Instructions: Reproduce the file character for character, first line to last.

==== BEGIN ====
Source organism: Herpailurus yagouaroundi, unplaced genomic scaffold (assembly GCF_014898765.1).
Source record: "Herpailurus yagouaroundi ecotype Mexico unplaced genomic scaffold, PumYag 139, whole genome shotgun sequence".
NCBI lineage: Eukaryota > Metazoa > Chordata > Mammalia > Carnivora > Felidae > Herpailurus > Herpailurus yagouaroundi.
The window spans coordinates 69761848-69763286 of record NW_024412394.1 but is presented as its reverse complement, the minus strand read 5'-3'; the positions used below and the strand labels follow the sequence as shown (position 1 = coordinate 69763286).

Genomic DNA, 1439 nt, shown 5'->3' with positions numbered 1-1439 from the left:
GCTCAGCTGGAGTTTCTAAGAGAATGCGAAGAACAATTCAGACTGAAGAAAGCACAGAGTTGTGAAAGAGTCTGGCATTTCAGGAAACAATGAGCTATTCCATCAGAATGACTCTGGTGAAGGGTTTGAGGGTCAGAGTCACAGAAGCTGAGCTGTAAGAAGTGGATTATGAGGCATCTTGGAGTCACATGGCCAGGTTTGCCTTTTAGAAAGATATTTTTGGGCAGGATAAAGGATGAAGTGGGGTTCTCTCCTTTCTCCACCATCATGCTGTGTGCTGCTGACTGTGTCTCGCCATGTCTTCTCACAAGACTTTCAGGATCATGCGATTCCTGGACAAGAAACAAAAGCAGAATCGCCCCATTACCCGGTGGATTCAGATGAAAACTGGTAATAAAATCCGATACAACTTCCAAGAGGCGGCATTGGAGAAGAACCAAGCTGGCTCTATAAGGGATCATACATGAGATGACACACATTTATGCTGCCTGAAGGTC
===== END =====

Source organism: Herpailurus yagouaroundi, unplaced genomic scaffold (assembly GCF_014898765.1).
Source record: "Herpailurus yagouaroundi ecotype Mexico unplaced genomic scaffold, PumYag 139, whole genome shotgun sequence".
NCBI lineage: Eukaryota > Metazoa > Chordata > Mammalia > Carnivora > Felidae > Herpailurus > Herpailurus yagouaroundi.
The window spans coordinates 69761848-69763286 of record NW_024412394.1 but is presented as its reverse complement, the minus strand read 5'-3'; the positions used below and the strand labels follow the sequence as shown (position 1 = coordinate 69763286).

Genomic DNA, 1439 nt, shown 5'->3' with positions numbered 1-1439 from the left:
GCTCAGCTGGAGTTTCTAAGAGAATGCGAAGAACAATTCAGACTGAAGAAAGCACAGAGTTGTGAAAGAGTCTGGCATTTCAGGAAACAATGAGCTATTCCATCAGAATGACTCTGGTGAAGGGTTTGAGGGTCAGAGTCACAGAAGCTGAGCTGTAAGAAGTGGATTATGAGGCATCTTGGAGTCACATGGCCAGGTTTGCCTTTTAGAAAGATATTTTTGGGCAGGATAAAGGATGAAGTGGGGTTCTCTCCTTTCTCCACCATCATGCTGTGTGCTGCTGACTGTGTCTCGCCATGTCTTCTCACAAGACTTTCAGGATCATGCGATTCCTGGACAAGAAACAAAAGCAGAATCGCCCCATTACCCGGTGGATTCAGATGAAAACTGGTAATAAAATCCGATACAACTTCCAAGAGGCGGCATTGGAGAAGAACCAAGCTGGCTCTATAAGGGATCATACATGAGATGACACACATTTATGCTGCCTGAAGGTC